Appointments of ideologues to life long federal judgeships have long ranging consequences. News continues to swirl around Trump-appointed U.S. District Court Judge Matthew Kacsmaryk’s ruling that, if it stands, would upend scientific evaluation of drugs by the FDA, further restrict access to abortion, and rob obstetricians of a valuable pharmacological tool in dealing with the complications of pregnancy—all not on account of the rule of law but as the consequence of Judge Kacsmaryk’s theological convictions. And then there is the legal incompetence of Trump-nominated District Judge Aileen Cannon, the one who twisted herself into legal knots to favor Trump in the Mar-a-Lago classified documents scandal.
Republican U.S. Senate Procedural Blockade
So with 101 federal judicial seats to fill before the end of his first term in 2024 and a Senate majority with which to accomplish it, President Biden’s effort should be smooth-sailing, right? Well, no.
In order for the U.S. Senate as a whole to consider and vote on a nomination of a federal judge, first the nomination has to pass the United States Senate Committee on the Judiciary (aka Senate Judiciary Committee). That committee consists of 11 Democrats and 10 Republicans in this closely divided Senate. Passage requires a majority vote, so if one Democratic member cannot be physically present attempts to advance a nominee to the Senate floor fail in a tie.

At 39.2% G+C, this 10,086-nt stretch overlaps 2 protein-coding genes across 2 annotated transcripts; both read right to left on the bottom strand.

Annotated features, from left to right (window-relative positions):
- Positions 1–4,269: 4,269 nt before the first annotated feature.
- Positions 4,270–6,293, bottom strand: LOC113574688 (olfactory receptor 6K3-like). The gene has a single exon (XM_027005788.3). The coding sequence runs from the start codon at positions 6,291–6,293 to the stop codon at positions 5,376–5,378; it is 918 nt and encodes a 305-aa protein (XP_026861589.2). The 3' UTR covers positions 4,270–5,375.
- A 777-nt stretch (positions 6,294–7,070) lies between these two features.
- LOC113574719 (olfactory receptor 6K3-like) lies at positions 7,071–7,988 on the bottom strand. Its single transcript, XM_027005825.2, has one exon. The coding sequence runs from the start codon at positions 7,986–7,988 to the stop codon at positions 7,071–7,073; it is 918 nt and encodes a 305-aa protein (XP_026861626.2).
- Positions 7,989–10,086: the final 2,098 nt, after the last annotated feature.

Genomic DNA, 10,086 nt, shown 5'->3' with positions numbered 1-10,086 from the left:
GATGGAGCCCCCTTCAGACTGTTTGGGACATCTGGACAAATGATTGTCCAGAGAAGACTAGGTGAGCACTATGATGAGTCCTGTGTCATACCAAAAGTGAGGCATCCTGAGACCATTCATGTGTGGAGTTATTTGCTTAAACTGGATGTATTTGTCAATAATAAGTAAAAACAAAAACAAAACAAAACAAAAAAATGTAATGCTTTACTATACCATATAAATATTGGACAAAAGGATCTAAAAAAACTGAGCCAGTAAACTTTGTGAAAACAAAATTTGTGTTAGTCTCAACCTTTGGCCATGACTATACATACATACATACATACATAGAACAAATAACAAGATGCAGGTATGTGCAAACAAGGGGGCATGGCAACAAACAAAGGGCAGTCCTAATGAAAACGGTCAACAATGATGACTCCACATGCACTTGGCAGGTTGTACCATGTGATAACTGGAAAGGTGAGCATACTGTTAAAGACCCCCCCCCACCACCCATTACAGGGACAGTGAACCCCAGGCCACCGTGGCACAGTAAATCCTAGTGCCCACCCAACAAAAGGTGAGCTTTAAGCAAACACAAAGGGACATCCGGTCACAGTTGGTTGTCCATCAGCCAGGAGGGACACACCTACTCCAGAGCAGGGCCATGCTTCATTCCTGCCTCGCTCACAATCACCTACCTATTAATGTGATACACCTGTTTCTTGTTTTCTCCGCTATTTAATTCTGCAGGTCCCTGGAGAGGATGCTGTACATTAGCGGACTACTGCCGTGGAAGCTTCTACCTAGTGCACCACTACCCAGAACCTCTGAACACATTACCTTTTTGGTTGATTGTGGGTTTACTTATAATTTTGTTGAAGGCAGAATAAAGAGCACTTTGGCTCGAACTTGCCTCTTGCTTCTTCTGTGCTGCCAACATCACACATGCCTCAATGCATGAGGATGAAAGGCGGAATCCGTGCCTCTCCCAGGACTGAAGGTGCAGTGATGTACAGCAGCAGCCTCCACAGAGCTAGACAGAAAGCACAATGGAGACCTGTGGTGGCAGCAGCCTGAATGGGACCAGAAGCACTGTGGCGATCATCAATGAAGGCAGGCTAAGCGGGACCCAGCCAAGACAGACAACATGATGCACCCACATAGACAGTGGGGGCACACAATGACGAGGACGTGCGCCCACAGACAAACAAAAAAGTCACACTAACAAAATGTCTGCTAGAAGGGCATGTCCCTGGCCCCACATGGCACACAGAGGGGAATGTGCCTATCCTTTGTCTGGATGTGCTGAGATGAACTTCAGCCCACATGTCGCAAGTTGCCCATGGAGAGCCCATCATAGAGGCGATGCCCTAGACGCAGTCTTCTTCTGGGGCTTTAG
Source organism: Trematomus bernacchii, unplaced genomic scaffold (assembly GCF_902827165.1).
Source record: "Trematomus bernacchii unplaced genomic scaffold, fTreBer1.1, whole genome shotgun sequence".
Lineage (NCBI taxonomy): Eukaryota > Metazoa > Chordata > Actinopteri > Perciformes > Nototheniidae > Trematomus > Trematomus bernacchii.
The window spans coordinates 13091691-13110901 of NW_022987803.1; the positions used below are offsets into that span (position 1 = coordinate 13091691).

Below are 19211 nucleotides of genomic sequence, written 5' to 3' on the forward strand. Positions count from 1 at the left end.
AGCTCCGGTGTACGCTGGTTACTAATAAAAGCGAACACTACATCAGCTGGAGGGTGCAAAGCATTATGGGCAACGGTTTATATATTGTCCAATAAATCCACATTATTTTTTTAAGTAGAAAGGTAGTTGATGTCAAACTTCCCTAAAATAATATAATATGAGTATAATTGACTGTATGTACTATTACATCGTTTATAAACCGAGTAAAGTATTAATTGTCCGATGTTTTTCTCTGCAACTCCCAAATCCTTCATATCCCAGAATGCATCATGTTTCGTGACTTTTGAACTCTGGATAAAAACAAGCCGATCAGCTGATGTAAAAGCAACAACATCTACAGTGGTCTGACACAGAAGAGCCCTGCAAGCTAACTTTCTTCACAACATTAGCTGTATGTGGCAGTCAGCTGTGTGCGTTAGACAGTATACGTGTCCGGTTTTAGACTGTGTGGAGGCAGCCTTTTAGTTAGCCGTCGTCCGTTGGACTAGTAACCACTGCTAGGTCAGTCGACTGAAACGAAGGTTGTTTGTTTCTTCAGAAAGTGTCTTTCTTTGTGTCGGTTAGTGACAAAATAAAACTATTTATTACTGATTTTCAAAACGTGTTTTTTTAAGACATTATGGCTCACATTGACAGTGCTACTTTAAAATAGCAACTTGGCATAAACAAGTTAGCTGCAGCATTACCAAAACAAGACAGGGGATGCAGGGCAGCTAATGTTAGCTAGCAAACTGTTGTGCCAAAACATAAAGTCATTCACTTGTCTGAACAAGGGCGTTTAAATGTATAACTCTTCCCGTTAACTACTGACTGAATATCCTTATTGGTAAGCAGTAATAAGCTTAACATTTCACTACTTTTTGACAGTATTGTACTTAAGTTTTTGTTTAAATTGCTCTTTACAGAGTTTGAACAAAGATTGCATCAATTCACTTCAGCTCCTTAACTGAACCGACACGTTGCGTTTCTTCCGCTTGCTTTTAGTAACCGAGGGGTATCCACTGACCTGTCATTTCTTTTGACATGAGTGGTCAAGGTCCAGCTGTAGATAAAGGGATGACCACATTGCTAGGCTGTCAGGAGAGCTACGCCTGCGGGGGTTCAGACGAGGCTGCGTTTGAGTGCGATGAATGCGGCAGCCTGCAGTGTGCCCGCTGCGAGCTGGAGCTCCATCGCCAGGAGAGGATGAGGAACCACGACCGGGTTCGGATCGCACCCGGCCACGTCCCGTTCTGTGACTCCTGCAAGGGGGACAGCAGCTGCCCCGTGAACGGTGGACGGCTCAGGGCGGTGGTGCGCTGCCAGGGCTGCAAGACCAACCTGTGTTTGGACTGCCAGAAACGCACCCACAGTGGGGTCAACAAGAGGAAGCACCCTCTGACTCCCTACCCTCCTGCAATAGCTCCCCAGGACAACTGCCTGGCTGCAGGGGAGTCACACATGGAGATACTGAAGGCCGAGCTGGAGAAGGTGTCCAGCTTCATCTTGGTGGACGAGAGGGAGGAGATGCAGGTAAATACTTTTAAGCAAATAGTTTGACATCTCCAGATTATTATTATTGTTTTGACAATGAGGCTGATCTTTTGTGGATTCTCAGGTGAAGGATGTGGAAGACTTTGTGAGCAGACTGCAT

Dianne Feinstein (D-CA), a frail 89 year old and a member of the Senate Judiciary Committee, is at home in California recovering from a bout of shingles that initially required hospitalization in March. Whether she will be able to return to the Senate is uncertain. Moreover, she has announced that she will retire from the Senate in any case at the end of her term in 2024. In the meantime the ten Republicans on Senate Judiciary, no doubt with minority leader McConnell’s support, vote as a block against advancing any Biden nominee to the Senate floor.
You would be pardoned if you imagined that the Senate Majority Leader, Chuck Schumer could just seat another Democrat in Feinstein’s currently empty chair—but you’d be wrong:
Feinstein…who has vowed to return to D.C. "soon," requested on April 12 that Senate Majority Leader Chuck Schumer appoint a temporary replacement for her on the Judiciary Committee to allow the Senate to confirm justices.
However, the move needed unanimous support in the Senate, with South Carolina Senator Lindsey Graham, the Judiciary ranking member, formally objecting to the measure on April 18 to prevent the Democrats' plans to "force through their very worst nominees."